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Mnangagwa's rhetoric inflammatory

by Staff reporter
09 Aug 2020 at 10:21hrs | Views
In a week that President Emmerson Mnangagwa promised to "flush out" his political opponents, a young Bulawayo woman was allegedly abducted, sexually assaulted and badly tortured. Twenty-three-year-old Noxolo Maphosa's tormentors allegedly targeted her because they wanted to force her to reveal the whereabouts of Josphat "Mzaca" Ngulube.

Ngulube, who is Maphosa's cousin, is one of over a dozen activists that were forced to go underground following a vicious crackdown by state security agents that were hunting for organisers of the July 31 protests.

Pictures of Maphosa taken after she was dumped near her house by her captors following a day of torture are chilling.

Her story mirrors that of 22-year-old Tawanda Muchehiwa, a nephew of Zimlive editor Mduduzi Mathuthu, who was allegedly abducted on July 30 by suspected state security agents.

Muchehiwa's abductors, who held him for three days until the High Court ruled that the state must produce him within 72 hours, was accused of being involved in the planned protests.

The suspected state security operatives also wanted him to disclose Mathuthu's whereabouts. The journalist, who like the incarcerated Hopewell Chin'ono, was instrumental in exposing the Drax International Covid-19 medical sundries scandal, is being pursued by the state over unclear charges.

A clear pattern, however, is emerging of a government that is determined to silence dissent even through callous means that include abductions and torture of citizens.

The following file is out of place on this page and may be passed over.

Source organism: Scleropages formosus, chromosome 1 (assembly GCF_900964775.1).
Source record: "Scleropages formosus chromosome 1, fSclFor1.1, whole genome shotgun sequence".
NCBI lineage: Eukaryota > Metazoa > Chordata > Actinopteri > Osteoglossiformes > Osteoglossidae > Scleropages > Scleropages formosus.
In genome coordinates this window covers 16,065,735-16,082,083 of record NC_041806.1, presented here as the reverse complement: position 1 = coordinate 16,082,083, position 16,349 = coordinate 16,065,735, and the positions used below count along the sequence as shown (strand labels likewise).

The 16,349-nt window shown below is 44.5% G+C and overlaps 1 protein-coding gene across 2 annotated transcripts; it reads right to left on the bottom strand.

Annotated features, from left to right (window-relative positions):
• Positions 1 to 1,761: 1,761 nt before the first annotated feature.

Mnangagwa's labelling of Zimbabweans opposed to his style of leadership as bad apples, terrorists and rogues is incendiary.

The classification of citizens as enemies of the state has only served to unleash rogues to go about abducting and torturing innocent citizens.

Mnangagwa has a long history of using inflammatory language to characterise opponents of the ruling party and often what follows the pronouncements is a chilling violation of human rights.

His statements during the Gukurahundi era when he was State Security minister are often cited as one of the reasons that could have driven the murderous campaign by the North Korean-trained Fifth Brigade in Matabeleland and the Midlands.

Since the formation of the MDC in 1999, Mnangagwa has at different platforms equated the opposition to the devil. Some people that opted to give him a chance when he took over the highest office in 2017, hoped he was a changed man.

As tensions rise in the country over an imploding economy, expectations were that as head of state, Mnangagwa would show statesmanship and rally Zimbabweans to unite.

Instead the opposite is happening and it does not bode well for Zimbabweans who heaved a sigh of relief only three years ago when Robert Mugabe's murderous reign was ended by those that promised a new dispensation.

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